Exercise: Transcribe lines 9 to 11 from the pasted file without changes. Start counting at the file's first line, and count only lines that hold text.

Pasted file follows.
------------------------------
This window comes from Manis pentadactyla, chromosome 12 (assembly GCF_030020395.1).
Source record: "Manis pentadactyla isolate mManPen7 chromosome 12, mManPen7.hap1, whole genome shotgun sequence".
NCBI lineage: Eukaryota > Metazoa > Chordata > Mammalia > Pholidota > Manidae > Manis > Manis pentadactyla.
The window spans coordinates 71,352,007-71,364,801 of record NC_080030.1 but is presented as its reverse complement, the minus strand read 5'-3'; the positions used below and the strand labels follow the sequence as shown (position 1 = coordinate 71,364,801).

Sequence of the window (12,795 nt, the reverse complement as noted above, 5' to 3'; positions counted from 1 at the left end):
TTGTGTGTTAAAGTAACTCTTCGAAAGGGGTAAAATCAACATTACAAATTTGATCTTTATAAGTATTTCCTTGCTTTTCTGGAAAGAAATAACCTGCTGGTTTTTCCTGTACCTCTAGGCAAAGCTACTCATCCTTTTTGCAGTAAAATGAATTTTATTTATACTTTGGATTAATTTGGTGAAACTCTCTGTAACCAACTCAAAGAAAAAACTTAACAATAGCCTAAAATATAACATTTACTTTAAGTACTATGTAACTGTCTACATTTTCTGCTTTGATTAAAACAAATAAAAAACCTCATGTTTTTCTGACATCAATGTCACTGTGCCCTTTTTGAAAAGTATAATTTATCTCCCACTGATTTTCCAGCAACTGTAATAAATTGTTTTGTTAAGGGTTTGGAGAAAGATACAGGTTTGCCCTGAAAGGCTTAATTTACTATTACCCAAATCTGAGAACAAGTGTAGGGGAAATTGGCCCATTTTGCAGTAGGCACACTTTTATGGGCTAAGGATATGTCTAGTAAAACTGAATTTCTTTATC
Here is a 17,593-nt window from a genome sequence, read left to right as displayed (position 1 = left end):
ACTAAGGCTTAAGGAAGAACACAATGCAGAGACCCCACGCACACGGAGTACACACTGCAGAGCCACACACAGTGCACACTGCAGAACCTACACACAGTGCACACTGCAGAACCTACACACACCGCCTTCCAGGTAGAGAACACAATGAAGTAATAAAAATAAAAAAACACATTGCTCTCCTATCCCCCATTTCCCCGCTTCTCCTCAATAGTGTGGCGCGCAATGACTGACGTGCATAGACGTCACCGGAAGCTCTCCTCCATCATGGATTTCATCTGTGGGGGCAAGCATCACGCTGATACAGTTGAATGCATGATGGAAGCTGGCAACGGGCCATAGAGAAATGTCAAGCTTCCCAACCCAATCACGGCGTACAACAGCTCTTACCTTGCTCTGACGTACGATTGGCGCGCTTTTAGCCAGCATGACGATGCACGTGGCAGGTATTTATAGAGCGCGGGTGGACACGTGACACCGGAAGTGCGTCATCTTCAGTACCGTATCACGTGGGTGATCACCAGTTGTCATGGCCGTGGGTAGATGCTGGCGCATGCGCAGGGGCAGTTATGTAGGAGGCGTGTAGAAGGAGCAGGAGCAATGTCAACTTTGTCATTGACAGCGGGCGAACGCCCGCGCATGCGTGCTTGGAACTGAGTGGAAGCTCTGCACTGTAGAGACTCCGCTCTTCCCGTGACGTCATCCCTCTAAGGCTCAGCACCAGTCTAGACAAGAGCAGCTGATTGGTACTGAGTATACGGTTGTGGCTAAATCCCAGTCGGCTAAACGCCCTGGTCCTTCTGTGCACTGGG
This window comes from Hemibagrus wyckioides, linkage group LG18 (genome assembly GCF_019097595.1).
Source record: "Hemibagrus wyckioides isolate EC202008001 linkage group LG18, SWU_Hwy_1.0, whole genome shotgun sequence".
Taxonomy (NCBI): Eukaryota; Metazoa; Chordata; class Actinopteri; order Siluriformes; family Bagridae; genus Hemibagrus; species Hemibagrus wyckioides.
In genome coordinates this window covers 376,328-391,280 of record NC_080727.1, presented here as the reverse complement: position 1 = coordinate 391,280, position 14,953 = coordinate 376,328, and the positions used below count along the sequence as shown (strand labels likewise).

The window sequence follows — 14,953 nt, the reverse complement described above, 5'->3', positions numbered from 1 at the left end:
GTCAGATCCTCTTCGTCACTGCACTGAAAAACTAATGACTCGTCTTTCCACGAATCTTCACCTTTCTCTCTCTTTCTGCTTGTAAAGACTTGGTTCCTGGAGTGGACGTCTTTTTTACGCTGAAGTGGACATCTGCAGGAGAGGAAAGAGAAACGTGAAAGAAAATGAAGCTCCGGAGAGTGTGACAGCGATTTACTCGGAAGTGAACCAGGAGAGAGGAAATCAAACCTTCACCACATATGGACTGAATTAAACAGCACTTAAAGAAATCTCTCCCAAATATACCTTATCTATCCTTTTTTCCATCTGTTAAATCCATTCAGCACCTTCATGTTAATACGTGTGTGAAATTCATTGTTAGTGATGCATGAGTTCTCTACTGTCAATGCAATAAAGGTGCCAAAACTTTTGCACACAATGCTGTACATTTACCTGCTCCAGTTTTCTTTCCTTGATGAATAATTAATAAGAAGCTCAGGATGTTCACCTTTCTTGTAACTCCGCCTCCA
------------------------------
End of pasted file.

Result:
This window comes from Hemibagrus wyckioides, linkage group LG18 (genome assembly GCF_019097595.1).
Source record: "Hemibagrus wyckioides isolate EC202008001 linkage group LG18, SWU_Hwy_1.0, whole genome shotgun sequence".
Taxonomy (NCBI): Eukaryota; Metazoa; Chordata; class Actinopteri; order Siluriformes; family Bagridae; genus Hemibagrus; species Hemibagrus wyckioides.